On May 24, 2014, my fiancé, Andy, and I got married in New York City. A week later, we hopped on a plane with two carry-on suitcases and two one-way tickets to Paris. We had just pressed pause on our careers, sublet our apartment, and moved all of our things into storage. The only plan was to have no plans at all — and we ended up traveling for 394 days through 25 countries, stopping in nearly 100 destinations. Over the next few weeks, come along on this crazy journey to learn more about how we did it — packing, plotting, budgeting — and see some of the tens of thousands of photos we took along the way.
The first stop on our tour of Southeast Asia was Myanmar, a country in a tornado of change. Recently, it emerged from more than 50 years of military dictatorship and self-isolation, and began opening its doors to tourism — and working toward becoming a full-fledged democracy.
This isolation preserved the country from globalization, and has made it a huge draw for tourists. In many parts of Myanmar, it seems as if time has stood still. Women cover their faces in the traditional cosmetic yellow paste called thanaka, men wear long skirt-like sarongs called longyi, and people everywhere chew a combination of spices and tobacco called betel nut. They smile at you with bright blood red teeth, and spit out red juice that stains the streets. In rural areas, it’s common to see people get around by ox and cart. You don’t have to go to a museum to view thousands of years of history, you can watch it play right out in front of you.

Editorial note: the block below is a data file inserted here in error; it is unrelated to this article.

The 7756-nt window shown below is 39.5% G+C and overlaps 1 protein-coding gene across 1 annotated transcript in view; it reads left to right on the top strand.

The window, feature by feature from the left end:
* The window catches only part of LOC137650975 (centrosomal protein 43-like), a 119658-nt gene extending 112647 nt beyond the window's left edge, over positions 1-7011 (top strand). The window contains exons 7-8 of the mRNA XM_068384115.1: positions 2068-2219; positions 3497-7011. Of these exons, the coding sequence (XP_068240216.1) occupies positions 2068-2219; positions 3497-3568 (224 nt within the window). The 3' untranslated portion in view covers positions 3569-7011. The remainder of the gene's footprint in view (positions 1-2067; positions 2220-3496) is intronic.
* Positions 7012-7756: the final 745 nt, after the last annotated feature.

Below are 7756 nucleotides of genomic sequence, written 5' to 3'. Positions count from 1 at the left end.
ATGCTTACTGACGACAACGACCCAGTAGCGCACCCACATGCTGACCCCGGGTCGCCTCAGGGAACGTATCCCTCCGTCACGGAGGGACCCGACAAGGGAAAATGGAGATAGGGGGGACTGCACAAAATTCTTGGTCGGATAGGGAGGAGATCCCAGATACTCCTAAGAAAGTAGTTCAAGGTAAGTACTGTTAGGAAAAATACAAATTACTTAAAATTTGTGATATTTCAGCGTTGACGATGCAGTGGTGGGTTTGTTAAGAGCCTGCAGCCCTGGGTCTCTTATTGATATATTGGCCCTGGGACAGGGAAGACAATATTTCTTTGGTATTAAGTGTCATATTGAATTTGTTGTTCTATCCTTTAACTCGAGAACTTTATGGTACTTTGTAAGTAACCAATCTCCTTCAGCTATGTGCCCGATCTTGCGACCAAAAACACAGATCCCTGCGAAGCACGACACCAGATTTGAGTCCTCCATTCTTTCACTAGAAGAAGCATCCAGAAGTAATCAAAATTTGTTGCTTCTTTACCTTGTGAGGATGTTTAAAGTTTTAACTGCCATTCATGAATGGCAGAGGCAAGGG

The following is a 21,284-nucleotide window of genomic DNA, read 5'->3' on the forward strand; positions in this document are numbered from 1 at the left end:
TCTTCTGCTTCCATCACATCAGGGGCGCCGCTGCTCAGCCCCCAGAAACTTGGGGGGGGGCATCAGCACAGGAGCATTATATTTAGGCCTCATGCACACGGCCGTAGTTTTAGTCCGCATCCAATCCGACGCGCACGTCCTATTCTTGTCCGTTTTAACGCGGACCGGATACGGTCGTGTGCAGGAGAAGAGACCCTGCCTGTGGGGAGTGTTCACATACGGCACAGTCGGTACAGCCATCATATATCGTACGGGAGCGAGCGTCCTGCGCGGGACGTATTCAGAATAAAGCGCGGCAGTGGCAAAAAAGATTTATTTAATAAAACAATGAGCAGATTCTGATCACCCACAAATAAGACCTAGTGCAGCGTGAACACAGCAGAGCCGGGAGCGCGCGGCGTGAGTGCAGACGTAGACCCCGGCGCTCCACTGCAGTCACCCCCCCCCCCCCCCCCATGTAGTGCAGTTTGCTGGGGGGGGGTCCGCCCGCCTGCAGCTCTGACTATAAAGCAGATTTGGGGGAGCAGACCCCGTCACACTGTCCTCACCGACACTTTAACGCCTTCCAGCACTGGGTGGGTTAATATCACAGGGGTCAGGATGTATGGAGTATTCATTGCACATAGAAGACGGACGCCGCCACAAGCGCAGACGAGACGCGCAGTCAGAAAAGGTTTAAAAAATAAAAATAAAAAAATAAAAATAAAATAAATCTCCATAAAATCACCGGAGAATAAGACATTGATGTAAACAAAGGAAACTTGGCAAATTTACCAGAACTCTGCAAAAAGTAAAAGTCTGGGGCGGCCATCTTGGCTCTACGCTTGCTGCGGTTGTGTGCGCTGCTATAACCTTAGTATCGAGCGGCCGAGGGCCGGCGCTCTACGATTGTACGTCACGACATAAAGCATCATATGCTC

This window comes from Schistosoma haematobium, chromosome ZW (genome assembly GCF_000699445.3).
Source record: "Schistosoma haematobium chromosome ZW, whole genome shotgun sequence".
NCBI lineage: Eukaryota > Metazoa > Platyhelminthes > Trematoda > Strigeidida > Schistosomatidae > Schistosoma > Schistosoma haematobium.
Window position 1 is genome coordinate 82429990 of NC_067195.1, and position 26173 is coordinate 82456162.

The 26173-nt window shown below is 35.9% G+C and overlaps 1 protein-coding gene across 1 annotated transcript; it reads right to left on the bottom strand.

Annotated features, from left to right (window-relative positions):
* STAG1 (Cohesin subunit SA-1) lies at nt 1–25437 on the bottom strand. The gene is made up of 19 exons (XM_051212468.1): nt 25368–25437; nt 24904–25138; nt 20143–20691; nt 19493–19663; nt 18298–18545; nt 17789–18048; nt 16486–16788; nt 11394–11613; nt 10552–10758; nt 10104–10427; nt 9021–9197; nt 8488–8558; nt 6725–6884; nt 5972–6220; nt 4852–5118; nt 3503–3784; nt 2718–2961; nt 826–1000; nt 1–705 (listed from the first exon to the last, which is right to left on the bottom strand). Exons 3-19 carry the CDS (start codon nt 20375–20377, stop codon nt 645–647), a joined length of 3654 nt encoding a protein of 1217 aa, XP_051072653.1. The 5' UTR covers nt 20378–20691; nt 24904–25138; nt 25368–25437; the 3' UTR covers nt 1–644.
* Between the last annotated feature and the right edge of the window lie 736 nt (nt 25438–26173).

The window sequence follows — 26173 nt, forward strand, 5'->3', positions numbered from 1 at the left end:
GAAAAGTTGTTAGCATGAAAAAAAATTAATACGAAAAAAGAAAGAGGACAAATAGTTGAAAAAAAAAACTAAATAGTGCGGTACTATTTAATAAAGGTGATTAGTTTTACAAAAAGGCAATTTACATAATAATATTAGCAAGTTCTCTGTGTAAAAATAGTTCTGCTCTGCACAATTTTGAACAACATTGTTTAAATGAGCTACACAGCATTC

Because of all this, Travel + Leisure put Myanmar on its cover in 2014, and named it the Destination of the Year. Part of me hoped that by the time we arrived, we’d still be able to fully immerse ourselves in the local culture, without a tourist in sight. But the secret is definitely out. Since the government restricts visitors from certain parts of the country, and keeps them on a ‘tourist circuit,’ the amount of foreigners feels amplified. Every other stop felt packed with tourists. It seemed like so much had been commercialized, and many of the locals were onto the game of profiting off of tourists, along with the invasion and observations of their daily life. It’s part of the greater conflict surrounding tourism in Myanmar: We’re all so eager to get there and catch a glimpse of this untouched culture before the Western world arrives at its door, but our very presence chips away at its authenticity.
And yet, the overwhelming majority of people we met were hospitable, funny, warm and, as in India, shared the same innocent curiosity for us as we had for them. They were eager to share their country’s culture and history. It might not sound like much, but this total openness is a rarity in our globalized world.